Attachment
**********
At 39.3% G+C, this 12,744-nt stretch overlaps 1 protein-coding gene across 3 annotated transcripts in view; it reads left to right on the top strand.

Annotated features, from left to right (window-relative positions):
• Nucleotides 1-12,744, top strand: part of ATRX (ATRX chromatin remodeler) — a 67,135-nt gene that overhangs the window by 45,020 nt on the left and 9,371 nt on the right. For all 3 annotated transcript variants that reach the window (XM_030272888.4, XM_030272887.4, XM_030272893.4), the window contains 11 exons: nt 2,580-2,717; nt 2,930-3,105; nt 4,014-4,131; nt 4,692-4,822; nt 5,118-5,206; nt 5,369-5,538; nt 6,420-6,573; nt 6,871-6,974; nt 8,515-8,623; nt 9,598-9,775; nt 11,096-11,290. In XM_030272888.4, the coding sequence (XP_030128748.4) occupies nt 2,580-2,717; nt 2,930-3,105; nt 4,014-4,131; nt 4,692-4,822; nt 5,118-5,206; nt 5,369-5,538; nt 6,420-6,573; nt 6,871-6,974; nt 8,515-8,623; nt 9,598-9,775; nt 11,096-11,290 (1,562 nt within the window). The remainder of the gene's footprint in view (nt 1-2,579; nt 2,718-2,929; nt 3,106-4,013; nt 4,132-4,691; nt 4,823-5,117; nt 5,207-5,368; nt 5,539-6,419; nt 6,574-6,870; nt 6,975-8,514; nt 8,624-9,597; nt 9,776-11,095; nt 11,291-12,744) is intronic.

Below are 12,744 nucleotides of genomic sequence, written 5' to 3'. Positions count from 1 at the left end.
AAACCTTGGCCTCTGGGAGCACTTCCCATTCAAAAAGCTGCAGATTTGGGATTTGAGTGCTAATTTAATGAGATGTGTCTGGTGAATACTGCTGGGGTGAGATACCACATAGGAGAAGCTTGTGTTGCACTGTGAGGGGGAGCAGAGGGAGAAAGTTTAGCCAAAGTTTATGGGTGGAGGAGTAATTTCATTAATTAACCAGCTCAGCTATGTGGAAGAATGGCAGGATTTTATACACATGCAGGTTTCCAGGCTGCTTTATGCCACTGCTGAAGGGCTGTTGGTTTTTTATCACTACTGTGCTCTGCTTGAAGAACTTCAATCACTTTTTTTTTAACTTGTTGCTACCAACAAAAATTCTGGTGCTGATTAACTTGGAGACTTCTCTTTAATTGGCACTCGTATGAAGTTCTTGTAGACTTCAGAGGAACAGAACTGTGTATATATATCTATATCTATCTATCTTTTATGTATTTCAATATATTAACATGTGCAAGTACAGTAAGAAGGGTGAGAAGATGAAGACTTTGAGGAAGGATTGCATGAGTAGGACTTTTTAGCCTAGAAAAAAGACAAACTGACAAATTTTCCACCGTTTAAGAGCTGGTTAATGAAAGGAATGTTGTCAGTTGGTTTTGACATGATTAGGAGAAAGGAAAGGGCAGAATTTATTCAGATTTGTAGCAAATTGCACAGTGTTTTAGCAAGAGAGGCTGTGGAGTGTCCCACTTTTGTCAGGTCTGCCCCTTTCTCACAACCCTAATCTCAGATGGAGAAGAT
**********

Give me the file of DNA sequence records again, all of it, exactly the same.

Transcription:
At 39.3% G+C, this 12,744-nt stretch overlaps 1 protein-coding gene across 3 annotated transcripts in view; it reads left to right on the top strand.

Annotated features, from left to right (window-relative positions):
• Nucleotides 1-12,744, top strand: part of ATRX (ATRX chromatin remodeler) — a 67,135-nt gene that overhangs the window by 45,020 nt on the left and 9,371 nt on the right. For all 3 annotated transcript variants that reach the window (XM_030272888.4, XM_030272887.4, XM_030272893.4), the window contains 11 exons: nt 2,580-2,717; nt 2,930-3,105; nt 4,014-4,131; nt 4,692-4,822; nt 5,118-5,206; nt 5,369-5,538; nt 6,420-6,573; nt 6,871-6,974; nt 8,515-8,623; nt 9,598-9,775; nt 11,096-11,290. In XM_030272888.4, the coding sequence (XP_030128748.4) occupies nt 2,580-2,717; nt 2,930-3,105; nt 4,014-4,131; nt 4,692-4,822; nt 5,118-5,206; nt 5,369-5,538; nt 6,420-6,573; nt 6,871-6,974; nt 8,515-8,623; nt 9,598-9,775; nt 11,096-11,290 (1,562 nt within the window). The remainder of the gene's footprint in view (nt 1-2,579; nt 2,718-2,929; nt 3,106-4,013; nt 4,132-4,691; nt 4,823-5,117; nt 5,207-5,368; nt 5,539-6,419; nt 6,574-6,870; nt 6,975-8,514; nt 8,624-9,597; nt 9,776-11,095; nt 11,291-12,744) is intronic.

Below are 12,744 nucleotides of genomic sequence, written 5' to 3'. Positions count from 1 at the left end.
AAACCTTGGCCTCTGGGAGCACTTCCCATTCAAAAAGCTGCAGATTTGGGATTTGAGTGCTAATTTAATGAGATGTGTCTGGTGAATACTGCTGGGGTGAGATACCACATAGGAGAAGCTTGTGTTGCACTGTGAGGGGGAGCAGAGGGAGAAAGTTTAGCCAAAGTTTATGGGTGGAGGAGTAATTTCATTAATTAACCAGCTCAGCTATGTGGAAGAATGGCAGGATTTTATACACATGCAGGTTTCCAGGCTGCTTTATGCCACTGCTGAAGGGCTGTTGGTTTTTTATCACTACTGTGCTCTGCTTGAAGAACTTCAATCACTTTTTTTTTAACTTGTTGCTACCAACAAAAATTCTGGTGCTGATTAACTTGGAGACTTCTCTTTAATTGGCACTCGTATGAAGTTCTTGTAGACTTCAGAGGAACAGAACTGTGTATATATATCTATATCTATCTATCTTTTATGTATTTCAATATATTAACATGTGCAAGTACAGTAAGAAGGGTGAGAAGATGAAGACTTTGAGGAAGGATTGCATGAGTAGGACTTTTTAGCCTAGAAAAAAGACAAACTGACAAATTTTCCACCGTTTAAGAGCTGGTTAATGAAAGGAATGTTGTCAGTTGGTTTTGACATGATTAGGAGAAAGGAAAGGGCAGAATTTATTCAGATTTGTAGCAAATTGCACAGTGTTTTAGCAAGAGAGGCTGTGGAGTGTCCCACTTTTGTCAGGTCTGCCCCTTTCTCACAACCCTAATCTCAGATGGAGAAGAT